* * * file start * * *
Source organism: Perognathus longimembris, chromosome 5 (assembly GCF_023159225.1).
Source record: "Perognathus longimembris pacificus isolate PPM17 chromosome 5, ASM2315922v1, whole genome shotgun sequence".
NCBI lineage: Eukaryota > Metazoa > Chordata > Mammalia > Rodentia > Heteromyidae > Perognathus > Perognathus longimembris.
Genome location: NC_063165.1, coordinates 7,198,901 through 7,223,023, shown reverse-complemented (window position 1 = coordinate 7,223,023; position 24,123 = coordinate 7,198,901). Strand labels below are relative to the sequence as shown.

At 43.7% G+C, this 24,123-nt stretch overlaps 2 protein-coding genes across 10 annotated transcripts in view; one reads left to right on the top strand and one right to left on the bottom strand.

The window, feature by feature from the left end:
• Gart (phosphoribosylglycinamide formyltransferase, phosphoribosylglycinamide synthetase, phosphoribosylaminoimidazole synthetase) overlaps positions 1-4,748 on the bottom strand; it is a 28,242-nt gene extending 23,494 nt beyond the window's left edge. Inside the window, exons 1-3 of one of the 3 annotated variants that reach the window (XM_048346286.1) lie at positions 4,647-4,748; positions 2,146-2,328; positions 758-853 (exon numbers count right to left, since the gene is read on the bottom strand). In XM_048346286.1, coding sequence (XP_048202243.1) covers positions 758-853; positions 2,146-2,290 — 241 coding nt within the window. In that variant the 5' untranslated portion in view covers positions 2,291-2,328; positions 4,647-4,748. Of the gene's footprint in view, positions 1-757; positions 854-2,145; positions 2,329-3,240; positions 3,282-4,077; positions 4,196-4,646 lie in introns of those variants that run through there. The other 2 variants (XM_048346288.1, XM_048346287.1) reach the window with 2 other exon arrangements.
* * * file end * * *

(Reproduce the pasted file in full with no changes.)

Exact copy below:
Source organism: Perognathus longimembris, chromosome 5 (assembly GCF_023159225.1).
Source record: "Perognathus longimembris pacificus isolate PPM17 chromosome 5, ASM2315922v1, whole genome shotgun sequence".
NCBI lineage: Eukaryota > Metazoa > Chordata > Mammalia > Rodentia > Heteromyidae > Perognathus > Perognathus longimembris.
Genome location: NC_063165.1, coordinates 7,198,901 through 7,223,023, shown reverse-complemented (window position 1 = coordinate 7,223,023; position 24,123 = coordinate 7,198,901). Strand labels below are relative to the sequence as shown.

At 43.7% G+C, this 24,123-nt stretch overlaps 2 protein-coding genes across 10 annotated transcripts in view; one reads left to right on the top strand and one right to left on the bottom strand.

The window, feature by feature from the left end:
• Gart (phosphoribosylglycinamide formyltransferase, phosphoribosylglycinamide synthetase, phosphoribosylaminoimidazole synthetase) overlaps positions 1-4,748 on the bottom strand; it is a 28,242-nt gene extending 23,494 nt beyond the window's left edge. Inside the window, exons 1-3 of one of the 3 annotated variants that reach the window (XM_048346286.1) lie at positions 4,647-4,748; positions 2,146-2,328; positions 758-853 (exon numbers count right to left, since the gene is read on the bottom strand). In XM_048346286.1, coding sequence (XP_048202243.1) covers positions 758-853; positions 2,146-2,290 — 241 coding nt within the window. In that variant the 5' untranslated portion in view covers positions 2,291-2,328; positions 4,647-4,748. Of the gene's footprint in view, positions 1-757; positions 854-2,145; positions 2,329-3,240; positions 3,282-4,077; positions 4,196-4,646 lie in introns of those variants that run through there. The other 2 variants (XM_048346288.1, XM_048346287.1) reach the window with 2 other exon arrangements.